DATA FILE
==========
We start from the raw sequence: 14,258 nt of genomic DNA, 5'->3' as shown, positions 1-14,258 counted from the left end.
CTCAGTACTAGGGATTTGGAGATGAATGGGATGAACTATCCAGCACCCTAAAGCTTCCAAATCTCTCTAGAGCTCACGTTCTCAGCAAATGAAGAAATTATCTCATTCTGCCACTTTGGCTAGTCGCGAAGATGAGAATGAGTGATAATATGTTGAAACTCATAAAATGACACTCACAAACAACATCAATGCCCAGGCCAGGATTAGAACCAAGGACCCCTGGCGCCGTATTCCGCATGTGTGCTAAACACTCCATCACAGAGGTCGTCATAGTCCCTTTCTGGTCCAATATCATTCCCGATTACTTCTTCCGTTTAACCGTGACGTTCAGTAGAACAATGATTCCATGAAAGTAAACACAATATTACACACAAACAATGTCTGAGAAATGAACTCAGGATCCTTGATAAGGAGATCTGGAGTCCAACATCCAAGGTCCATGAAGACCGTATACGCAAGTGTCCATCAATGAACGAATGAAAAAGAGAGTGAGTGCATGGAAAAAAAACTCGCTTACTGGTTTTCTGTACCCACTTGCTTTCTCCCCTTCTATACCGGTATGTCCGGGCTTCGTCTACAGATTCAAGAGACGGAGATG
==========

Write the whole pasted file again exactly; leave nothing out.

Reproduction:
We start from the raw sequence: 14,258 nt of genomic DNA, 5'->3' as shown, positions 1-14,258 counted from the left end.
CTCAGTACTAGGGATTTGGAGATGAATGGGATGAACTATCCAGCACCCTAAAGCTTCCAAATCTCTCTAGAGCTCACGTTCTCAGCAAATGAAGAAATTATCTCATTCTGCCACTTTGGCTAGTCGCGAAGATGAGAATGAGTGATAATATGTTGAAACTCATAAAATGACACTCACAAACAACATCAATGCCCAGGCCAGGATTAGAACCAAGGACCCCTGGCGCCGTATTCCGCATGTGTGCTAAACACTCCATCACAGAGGTCGTCATAGTCCCTTTCTGGTCCAATATCATTCCCGATTACTTCTTCCGTTTAACCGTGACGTTCAGTAGAACAATGATTCCATGAAAGTAAACACAATATTACACACAAACAATGTCTGAGAAATGAACTCAGGATCCTTGATAAGGAGATCTGGAGTCCAACATCCAAGGTCCATGAAGACCGTATACGCAAGTGTCCATCAATGAACGAATGAAAAAGAGAGTGAGTGCATGGAAAAAAAACTCGCTTACTGGTTTTCTGTACCCACTTGCTTTCTCCCCTTCTATACCGGTATGTCCGGGCTTCGTCTACAGATTCAAGAGACGGAGATG